Raising Driftless Kids

In preparation for writing my final “Raising Driftless Kids” column, I referred back to July 2018 when I wrote my first. Four years ago, I started sharing my ideas about raising children in this area. When I wrote my first article I was a business owner, a graduate student and mom to children who were 8, 6 and almost 2.  

Ainsley Anderson

Now, my children, 12, 10 and almost 6, have lived through a global pandemic and have grown to know technology on a scale this child of the ’80s never could have imagined. Their bonds have become stronger because they had to be each other’s friends during that time. As for me, I finished that master’s degree and transitioned into my teaching career during the pandemic. It was challenging and absolutely worth it. 

My first “Raising Driftless Kids” article focused on “Yes, and …” day. This was a day when my children had the opportunity to dictate what we were going to do, working within certain parameters. I was recently able to bring that back with my 12-year-old. After two years of a lot of “No, because … (COVID) …” I was finally able to say, “Yes, and …” and see where our day took us. We spread it out over the course of a couple of days and had a lot of fun.

Now I am planning “Yes, and …” days with my 10- and 5-year-old as well. The difference with these days this time is that our kiddos get to be with us grown-ups alone. We’re looking forward to time together, just parents with one kiddo. We love having them together, but it’s important to give them time to be on their own and express themselves outside of the safety net of their siblings. School, day camps, play dates and lessons also allow them this, however, as parents, we rarely get time with just one of our kids. The real treat is getting to see their unique personalities shine through.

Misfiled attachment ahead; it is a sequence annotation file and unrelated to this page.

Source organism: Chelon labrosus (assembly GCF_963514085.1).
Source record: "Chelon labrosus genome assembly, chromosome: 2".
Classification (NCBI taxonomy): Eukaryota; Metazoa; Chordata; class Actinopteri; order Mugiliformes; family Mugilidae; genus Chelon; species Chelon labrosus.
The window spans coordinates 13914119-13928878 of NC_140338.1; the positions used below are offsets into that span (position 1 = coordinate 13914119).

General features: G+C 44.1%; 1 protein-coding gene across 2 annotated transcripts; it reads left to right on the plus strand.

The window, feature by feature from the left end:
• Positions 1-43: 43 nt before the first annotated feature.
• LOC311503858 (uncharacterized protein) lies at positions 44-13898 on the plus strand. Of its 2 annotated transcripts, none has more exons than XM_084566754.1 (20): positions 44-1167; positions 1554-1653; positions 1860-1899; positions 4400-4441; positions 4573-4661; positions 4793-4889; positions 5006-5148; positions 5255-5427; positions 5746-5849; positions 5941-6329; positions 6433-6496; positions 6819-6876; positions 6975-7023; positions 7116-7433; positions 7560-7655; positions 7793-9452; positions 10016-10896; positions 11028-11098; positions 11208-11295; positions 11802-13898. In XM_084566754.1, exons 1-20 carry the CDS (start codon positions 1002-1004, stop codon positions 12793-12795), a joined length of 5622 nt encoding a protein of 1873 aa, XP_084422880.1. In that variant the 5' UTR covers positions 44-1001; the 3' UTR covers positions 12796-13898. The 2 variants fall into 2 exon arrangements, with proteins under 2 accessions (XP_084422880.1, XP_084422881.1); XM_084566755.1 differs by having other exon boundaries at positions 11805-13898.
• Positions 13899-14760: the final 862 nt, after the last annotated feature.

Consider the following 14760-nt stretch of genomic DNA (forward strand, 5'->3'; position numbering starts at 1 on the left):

In addition to bringing back “Yes, and …” days we are also venturing farther afield. We are looking forward to once again piling our family into our car and venturing to new places. It’s been a couple of years since we’ve traveled beyond Wisconsin. Our youngest only has scattered memories of our road trip to Rocky Mountain National Park in 2019. The biggest change hit me when I was starting packing lists, and realized that I wouldn’t need to pack a baby-carrier for hiking. We’re embarking on a new era — one where my littles aren’t so little and my adventures can be a little more adventuresome.  

The nearby adventures have been a lot of fun over the past few years. However, I’m looking forward to experiencing more. I hope my readers took away from my contributions that we all parent in our own unique ways; and that we are lucky to have so many amazing opportunities and places to enhance our parenting in the Driftless. These hills help me prepare my kiddos for unique terrain. The cultural experiences help prepare them to consider, learn and grow. It’s an adventure raising Driftless kids, and I wish you all the most exhilarating adventures.  

Ainsley Rowe Anderson is a mom of three whose roots run deep in the Driftless Area mineral districts of Wisconsin and Illinois. She is a teacher who has enjoyed sharing her thoughts on raising children in the Driftless in this space.